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How many functions from set $\{1,2,3,\ldots,n\}$ to $\{A,B,C\}$ are surjections? $n \geq 3$


I was hoping to count the number of surjections by treating $A,B,C$ like bins, and counting the number of ways to fill them with $1,2,3,\ldots,n$ such that no bins are empty. This is equivalent to putting two "separator" bars in between the $n$ numbers or $n-1 \choose 2$.

However, I think I am missing a step here: prior to putting in the separator bars, I should permutate the $n$ elements. So, multiply by $n!$.

The order of elements in the same bins do not matter. So I should be divided by the number of permutations of the elements in each bins. This is where I am stuck.

Additional Info

I made the question up myself. Feel free to modify the question into a more solvable form if it is too difficult/complicated.

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up vote 12 down vote accepted

You’ve actually made a pretty good start: your first idea doesn’t work, but it’s a reasonable one to try, and you’ve spotted the difficulty with it. What you want now is an inclusion-exclusion argument. There are $3^n$ functions altogether. $2^n$ of them are functions from $\{1,\dots,n\}$ to $\{A,B\}$, missing $C$ altogether, so we need to throw them out. There are also $2^n$ functions that miss $B$ and $2^n$ that miss $A$, so our improved approximation to the number of surjections is $3^n-3\cdot2^n$.

Unfortunately, we’ve now gone overboard. The function that sends every $k\in\{1,\dots,n\}$ to $A$, for instance, has been thrown out twice, once for not hitting $B$ and once for not hitting $C$. The same goes for the other two constant functions. We need to throw each of them back in once, so that on net we’ve thrown each of them out just once, not twice. The revised number of surjections is then


A little thought should convince you that no further adjustments are required and that $(1)$ is therefore the desired number.

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Doh, the key insight was to count everything and subtract the non-surjections like in probability exercises (birthday paradox). Can't believe I didn't think of that. +1 and accept. Thanks for your help! – Legendre Oct 19 '12 at 5:08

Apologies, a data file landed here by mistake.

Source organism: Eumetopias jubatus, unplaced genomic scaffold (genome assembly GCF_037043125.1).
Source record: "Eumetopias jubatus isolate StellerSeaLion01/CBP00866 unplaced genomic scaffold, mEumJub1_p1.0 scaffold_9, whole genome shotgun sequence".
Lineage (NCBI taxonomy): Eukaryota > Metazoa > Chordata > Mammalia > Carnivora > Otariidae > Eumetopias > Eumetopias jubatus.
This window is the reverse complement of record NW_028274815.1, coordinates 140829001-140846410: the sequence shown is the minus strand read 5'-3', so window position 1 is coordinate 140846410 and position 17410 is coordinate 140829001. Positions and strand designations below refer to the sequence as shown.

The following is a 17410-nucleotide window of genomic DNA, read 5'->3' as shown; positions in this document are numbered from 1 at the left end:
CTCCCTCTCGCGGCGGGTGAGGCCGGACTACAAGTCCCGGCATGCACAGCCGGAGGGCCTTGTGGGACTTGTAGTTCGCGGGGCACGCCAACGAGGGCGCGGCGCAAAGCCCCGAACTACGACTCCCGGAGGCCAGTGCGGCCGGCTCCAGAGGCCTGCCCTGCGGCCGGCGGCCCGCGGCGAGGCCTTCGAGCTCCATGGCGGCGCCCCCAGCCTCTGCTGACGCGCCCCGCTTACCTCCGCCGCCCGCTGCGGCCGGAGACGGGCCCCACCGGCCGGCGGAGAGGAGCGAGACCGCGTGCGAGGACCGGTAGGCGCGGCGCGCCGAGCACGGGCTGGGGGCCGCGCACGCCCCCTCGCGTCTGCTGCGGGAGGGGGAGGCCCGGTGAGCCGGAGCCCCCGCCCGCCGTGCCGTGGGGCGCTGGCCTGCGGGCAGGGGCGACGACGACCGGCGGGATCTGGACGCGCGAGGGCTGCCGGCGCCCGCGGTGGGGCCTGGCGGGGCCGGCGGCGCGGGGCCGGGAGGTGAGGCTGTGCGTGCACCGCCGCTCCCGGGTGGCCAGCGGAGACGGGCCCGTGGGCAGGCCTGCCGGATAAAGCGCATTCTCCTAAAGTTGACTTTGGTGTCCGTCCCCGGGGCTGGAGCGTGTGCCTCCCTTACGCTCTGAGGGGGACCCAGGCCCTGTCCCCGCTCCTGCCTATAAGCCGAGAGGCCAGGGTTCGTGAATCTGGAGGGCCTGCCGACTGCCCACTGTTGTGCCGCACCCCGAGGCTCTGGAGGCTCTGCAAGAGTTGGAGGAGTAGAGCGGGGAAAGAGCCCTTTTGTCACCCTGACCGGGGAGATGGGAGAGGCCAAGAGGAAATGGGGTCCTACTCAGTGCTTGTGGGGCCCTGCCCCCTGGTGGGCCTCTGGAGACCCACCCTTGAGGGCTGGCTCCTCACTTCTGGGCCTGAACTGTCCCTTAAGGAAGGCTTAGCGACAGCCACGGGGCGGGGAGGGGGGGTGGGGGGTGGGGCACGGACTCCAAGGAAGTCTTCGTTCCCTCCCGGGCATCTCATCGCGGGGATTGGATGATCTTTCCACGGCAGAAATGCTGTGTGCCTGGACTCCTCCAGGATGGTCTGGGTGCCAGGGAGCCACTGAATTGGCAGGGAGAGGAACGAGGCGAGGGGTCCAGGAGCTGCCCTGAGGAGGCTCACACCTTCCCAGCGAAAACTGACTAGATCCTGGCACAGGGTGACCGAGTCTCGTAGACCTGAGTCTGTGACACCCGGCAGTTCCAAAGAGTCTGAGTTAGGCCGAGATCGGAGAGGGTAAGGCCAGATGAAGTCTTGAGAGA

@Legendre: You’re welcome! – Brian M. Scott Oct 19 '12 at 5:09

Ignoring surjectivity, there are $3^n$ maps $\{1,2,\ldots,n\}\to \{A,B,C\}$. We should subtract the $2^n$ maps that ar actually just maps $\{1,2,\ldots,n\}\to \{A,B\}$, also the $2^n$ maps $\ldots\to \{A,C\}$ and the $2^n$ maps $\ldots\to \{B,C\}$. But now we have subtracted too much: The three constant maps $f(x)=A$, $f(x)=B$ and $f(x)=C$ where subtracted twice (e.g. $f(x)=A$ as a map $\to\{A,B\}$ and also as a map $\{A,C\}$). In summary there are therefore $$ 3^n-3\cdot 2^n+3$$ surjective maps $\{1,2,\ldots,n\}\to\{A,B,C\}$.

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Very clean and elegant! – Asaf Karagila Oct 18 '12 at 15:36
Very clean indeed. Thanks for your help. – Legendre Oct 19 '12 at 6:00

Using PIE one can find a more generalized form of the number of surjections. The number of surjections of a set containing $m$ elements onto a set containing $n$ elements ($m>n$) is


In the given question $n=3$ and $m=n$.

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This in my language (Portuguese) is "combinção completa" and is equivalent to solve \begin{equation} x + y + z = n \end{equation} where $x,y,z$ are integer $\ge 0$ with $x,y,z \ge 1$ (to be surjectve) because you can represents the solutions by a scheme of balls and traces. Thus, doing $x=1 +a, y=1+b$ and $z = 1+c$, we have $a+b+c =n+3$. Therefore, the solution is $CR^{n+3}_{3}= \binom{(n+3)+(3)-1}{n+3}= \binom{n+5}{n+3}$. ($CR^{n+3}_{3}$ is notation in my book in Portuguese.)

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